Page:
The Feast of the Madonna of the Roses
By D. Pettinella
The citizens of Torricella Peligna have always been particularly bound up with the Church of the Madonna of the Roses, built in the open countryside a few kilometres outside the village. In the month of June, roses are in flower and together with wild red berries they spontaneously frame the rural Church.
In past times the devoted citizens celebrated the Feast in June flocking in great numbers to their Church staying there and in the surrounding countryside for the entire day.
The Feast day was also an occasion for games, relaxation, meetings for children and in particular for the youths who could begin relationships based on friendships or an idyll. On that day of feasting, following tradition, everyone ate lupini. The youths decked their chests and hair with roses and berries; the children made crowns. Even the adults would wear a flower in their hair or over the ear. After participating in the religious services they ate a meal, which for those who did not have the money to afford a meal in the Trattoria set up in the grotto, consisted of a “bundle” that they had carried there from home. The day was spent by the women in meeting and chatting and telling stories; by the children in sliding down the cliffs, to the despair of their parents, especially their mothers, when they returned, their shorts ripped and covered in various cuts and scrapes.
The adults took advantage of going to see and kiss the footprint of Samson, legendary hero who caused the River Aventine to be born, by putting one of his feet on this side and the other on the other side of the mountain facing the Majella, leaving his footprints as evidence.
The Feast day ended late in the evening when everyone returned home tired but certainly satisfied at having spent such a lovely day filled both with religious activities and also healthy pastimes. The children returning home showed no signs of tiredness, chasing after lizards that swarmed in the countryside around or on the dusty roadway. The fireflies (glow-worms) were considered to bring good luck and so the children chasing them used to recite out loud, as if by magic, the following nursery rhyme:
“lucicappelle, lucicappelle, ví a ècche e casca ‘nterre, mezza a mè, mezza a tè, mezza a lu figlio di lu re”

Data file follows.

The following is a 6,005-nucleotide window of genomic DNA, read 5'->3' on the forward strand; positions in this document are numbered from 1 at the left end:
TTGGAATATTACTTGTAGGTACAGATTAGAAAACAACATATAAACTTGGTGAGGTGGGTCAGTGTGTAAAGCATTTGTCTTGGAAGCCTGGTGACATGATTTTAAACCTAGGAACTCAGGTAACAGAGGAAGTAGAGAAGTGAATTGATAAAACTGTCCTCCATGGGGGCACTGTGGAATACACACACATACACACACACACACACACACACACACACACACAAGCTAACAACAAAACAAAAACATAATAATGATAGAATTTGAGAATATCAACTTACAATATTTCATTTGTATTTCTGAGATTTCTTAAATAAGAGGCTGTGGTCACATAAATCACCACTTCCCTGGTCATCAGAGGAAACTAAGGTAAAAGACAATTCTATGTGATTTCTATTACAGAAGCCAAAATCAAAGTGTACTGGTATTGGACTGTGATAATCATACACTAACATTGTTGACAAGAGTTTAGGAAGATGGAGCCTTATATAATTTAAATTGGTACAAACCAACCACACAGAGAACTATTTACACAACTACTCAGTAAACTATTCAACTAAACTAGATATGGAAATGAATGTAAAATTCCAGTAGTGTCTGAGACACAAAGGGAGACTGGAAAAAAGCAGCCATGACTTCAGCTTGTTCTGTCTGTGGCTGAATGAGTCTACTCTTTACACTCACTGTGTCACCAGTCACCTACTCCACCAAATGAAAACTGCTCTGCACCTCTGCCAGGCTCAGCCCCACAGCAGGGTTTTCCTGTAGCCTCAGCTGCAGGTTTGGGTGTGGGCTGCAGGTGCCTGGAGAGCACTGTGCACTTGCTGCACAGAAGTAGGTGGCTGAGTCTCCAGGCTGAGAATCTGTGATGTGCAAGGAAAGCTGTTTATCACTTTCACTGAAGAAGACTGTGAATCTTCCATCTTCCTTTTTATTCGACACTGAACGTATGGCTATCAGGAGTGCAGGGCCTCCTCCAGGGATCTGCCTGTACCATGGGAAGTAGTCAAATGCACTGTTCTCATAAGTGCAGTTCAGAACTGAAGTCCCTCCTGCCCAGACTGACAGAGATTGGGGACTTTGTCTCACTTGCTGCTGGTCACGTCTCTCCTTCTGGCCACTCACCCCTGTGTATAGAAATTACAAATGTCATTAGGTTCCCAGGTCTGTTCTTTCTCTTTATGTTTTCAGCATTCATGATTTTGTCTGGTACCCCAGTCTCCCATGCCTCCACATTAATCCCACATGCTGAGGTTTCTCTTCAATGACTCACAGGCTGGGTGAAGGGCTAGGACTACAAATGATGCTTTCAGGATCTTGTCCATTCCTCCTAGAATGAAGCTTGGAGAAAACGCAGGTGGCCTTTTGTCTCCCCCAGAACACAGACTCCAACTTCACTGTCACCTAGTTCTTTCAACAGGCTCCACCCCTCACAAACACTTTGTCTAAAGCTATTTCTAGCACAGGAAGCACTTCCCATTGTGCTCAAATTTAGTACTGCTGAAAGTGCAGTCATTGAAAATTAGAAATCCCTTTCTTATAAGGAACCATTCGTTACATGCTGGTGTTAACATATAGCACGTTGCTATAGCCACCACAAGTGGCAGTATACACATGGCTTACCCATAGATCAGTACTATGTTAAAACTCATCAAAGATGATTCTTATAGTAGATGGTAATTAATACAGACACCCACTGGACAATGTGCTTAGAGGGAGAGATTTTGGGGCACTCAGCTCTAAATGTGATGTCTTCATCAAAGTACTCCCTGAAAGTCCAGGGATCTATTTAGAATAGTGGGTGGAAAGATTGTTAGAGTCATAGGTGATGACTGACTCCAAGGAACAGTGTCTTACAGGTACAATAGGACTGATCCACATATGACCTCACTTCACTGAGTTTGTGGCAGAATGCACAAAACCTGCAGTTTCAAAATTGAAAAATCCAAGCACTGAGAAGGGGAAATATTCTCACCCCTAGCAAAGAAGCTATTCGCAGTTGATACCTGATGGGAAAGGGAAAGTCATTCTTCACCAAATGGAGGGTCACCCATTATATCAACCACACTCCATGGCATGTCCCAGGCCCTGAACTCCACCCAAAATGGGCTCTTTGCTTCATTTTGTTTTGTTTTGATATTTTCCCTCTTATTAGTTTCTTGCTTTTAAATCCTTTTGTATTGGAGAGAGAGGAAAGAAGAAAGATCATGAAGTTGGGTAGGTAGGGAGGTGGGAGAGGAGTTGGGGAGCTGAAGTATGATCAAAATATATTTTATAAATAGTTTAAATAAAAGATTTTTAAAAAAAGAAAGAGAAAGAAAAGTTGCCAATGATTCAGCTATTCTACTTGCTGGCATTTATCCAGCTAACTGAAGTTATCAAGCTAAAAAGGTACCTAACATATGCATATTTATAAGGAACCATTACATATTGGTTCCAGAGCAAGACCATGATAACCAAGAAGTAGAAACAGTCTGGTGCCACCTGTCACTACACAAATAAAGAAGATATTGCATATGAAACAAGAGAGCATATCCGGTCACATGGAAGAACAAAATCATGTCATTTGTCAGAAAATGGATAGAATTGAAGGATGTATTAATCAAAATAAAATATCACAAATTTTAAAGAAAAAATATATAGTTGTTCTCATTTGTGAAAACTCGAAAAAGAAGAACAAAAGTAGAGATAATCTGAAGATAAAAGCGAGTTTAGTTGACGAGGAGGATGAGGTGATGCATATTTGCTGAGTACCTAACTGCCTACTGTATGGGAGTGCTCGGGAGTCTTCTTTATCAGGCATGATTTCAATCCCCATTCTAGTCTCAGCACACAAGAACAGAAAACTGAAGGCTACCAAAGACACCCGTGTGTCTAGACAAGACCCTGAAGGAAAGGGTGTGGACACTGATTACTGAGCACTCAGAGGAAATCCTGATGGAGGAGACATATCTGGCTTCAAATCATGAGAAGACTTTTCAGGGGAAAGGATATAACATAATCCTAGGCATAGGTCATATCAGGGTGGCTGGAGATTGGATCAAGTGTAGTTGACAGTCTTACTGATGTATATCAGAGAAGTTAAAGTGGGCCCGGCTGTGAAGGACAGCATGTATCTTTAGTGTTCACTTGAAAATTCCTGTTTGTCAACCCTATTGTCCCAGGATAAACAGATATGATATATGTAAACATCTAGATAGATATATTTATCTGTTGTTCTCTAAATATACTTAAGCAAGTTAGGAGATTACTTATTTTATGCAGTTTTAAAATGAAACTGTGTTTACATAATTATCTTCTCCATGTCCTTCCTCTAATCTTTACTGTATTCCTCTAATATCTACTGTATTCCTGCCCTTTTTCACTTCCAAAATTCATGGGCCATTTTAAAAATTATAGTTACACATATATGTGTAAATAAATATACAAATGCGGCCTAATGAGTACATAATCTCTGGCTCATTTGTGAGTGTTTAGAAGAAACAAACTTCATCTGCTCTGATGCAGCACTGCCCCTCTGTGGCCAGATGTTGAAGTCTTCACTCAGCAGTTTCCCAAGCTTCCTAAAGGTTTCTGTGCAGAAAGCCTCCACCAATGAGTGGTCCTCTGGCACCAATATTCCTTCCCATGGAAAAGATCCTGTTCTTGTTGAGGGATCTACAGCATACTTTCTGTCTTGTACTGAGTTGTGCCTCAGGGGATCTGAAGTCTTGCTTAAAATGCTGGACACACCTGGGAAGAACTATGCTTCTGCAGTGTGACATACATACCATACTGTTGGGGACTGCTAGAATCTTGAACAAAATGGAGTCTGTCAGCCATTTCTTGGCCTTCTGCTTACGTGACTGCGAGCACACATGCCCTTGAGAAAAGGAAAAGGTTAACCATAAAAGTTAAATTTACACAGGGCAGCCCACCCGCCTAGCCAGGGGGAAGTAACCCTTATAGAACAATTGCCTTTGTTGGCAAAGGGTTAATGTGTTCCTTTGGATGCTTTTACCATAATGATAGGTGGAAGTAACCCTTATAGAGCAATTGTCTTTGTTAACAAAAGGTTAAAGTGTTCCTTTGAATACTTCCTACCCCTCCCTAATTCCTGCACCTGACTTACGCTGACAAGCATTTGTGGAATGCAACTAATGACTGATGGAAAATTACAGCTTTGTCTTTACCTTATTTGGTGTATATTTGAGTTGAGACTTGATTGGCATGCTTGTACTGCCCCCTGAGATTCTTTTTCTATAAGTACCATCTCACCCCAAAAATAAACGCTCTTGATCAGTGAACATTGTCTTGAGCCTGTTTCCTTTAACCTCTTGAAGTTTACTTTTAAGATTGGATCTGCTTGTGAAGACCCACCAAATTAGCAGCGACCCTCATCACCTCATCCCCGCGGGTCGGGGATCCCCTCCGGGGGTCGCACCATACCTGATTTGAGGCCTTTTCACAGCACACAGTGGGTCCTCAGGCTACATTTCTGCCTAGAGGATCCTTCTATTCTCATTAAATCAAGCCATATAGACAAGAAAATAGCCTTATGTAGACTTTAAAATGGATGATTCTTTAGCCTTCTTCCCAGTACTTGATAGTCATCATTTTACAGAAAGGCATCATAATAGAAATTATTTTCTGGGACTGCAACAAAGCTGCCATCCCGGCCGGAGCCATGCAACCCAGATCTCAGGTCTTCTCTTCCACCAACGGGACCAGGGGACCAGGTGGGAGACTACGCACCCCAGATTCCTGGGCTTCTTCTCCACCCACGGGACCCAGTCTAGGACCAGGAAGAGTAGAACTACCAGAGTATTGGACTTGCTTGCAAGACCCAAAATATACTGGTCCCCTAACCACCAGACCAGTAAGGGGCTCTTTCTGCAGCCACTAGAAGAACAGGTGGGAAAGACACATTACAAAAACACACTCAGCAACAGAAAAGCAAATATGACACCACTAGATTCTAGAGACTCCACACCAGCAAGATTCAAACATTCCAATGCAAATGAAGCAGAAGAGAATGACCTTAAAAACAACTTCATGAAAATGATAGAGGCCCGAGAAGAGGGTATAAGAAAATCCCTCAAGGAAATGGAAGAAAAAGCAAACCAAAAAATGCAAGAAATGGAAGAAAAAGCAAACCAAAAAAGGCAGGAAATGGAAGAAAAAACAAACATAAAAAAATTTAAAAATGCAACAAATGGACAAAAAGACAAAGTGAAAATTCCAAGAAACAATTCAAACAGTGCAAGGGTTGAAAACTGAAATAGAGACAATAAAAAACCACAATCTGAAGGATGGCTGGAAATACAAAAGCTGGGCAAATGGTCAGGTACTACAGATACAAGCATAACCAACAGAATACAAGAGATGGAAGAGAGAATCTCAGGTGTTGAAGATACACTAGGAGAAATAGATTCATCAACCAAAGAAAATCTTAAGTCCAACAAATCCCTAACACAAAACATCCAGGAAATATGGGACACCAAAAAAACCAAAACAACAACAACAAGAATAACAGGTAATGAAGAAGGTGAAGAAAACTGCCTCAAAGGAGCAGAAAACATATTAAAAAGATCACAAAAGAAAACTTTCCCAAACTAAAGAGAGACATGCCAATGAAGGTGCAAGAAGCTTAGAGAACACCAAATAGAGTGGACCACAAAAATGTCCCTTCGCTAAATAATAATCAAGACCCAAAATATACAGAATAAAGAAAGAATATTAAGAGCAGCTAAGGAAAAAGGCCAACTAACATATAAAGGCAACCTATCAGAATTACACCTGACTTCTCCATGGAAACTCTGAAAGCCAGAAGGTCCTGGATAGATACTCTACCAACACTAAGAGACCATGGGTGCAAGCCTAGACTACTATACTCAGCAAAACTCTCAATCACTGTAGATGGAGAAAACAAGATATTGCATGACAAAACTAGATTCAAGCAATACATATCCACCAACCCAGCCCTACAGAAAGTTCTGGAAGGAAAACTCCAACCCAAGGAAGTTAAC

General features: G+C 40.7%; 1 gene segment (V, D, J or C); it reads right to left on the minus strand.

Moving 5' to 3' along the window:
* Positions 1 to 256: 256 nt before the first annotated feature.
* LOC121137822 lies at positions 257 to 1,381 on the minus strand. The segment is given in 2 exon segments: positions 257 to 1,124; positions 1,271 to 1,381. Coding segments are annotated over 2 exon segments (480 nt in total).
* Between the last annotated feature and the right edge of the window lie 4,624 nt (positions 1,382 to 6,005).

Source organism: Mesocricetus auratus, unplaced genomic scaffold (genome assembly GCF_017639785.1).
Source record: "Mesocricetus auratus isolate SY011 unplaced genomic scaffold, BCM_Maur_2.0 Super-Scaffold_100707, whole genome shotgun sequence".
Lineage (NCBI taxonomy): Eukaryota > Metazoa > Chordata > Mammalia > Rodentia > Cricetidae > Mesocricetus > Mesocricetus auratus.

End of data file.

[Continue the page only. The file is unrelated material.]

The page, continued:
“Firefly, firefly, come here and fall to the ground, in between me, in between you, in between the son of the King.“
 an idyll = a picturesque, blissful or romantic event
 lupini = Lupini beans – are popular in the Mediterranean; they are often seen being sold on stalls at Italian fairs and as an appetizer at Spanish beer halls.
In the past Lupini beans were not often used as a grain because they have a bitter taste due to their high alkaloid content. A strain has been developed in the last 30 years with lower levels of alkaloids and a sweeter taste. Even this “sweet” strain, however, needs extended soaking and cooking to remove the alkaloids before the beans can be eaten. The effort is worth it, they taste good and they have the second highest protein content of all beans after Soy beans.
Preparation: from dried beans; since dried beans swell during this process, ½ Kg goes a long way!
Lupini are first soaked overnight (the skins become wrinkled) and next day simmered for several hours. When the skins are smooth and on tasting they seem done they will still be quite firm, not soft like other beans. To remove the bitterness and sweeten the beans they may need to be soaked for 2-3 days, either under running water or in the fridge in salted water; the water is discarded because the majority of the alkaloids have leached into it. This method of preparation has been practised since antiquity. They can then be stored in water, salt and oregano and maybe a little olive oil – according to taste.
They keep a long time in the fridge and provide a firm almost crunchy snack.
Nowadays one can avoid the lengthy preparation and purchase from supermarkets vacuum packs of ready prepared Lupini beans.
Sweet flavoured Lupini Beans have a firm texture, making them suitable for snacks. They are versatile and high in proteins. After cooking, Lupini Beans can be eaten by themselves, chilled and lightly salted, or be used in cold or hot salads. They are especially delicious tossed with endive and a vinaigrette made with fresh herbs.
© Amici di Torricella
Translation courtesy of Dr. Marion Apley Porreca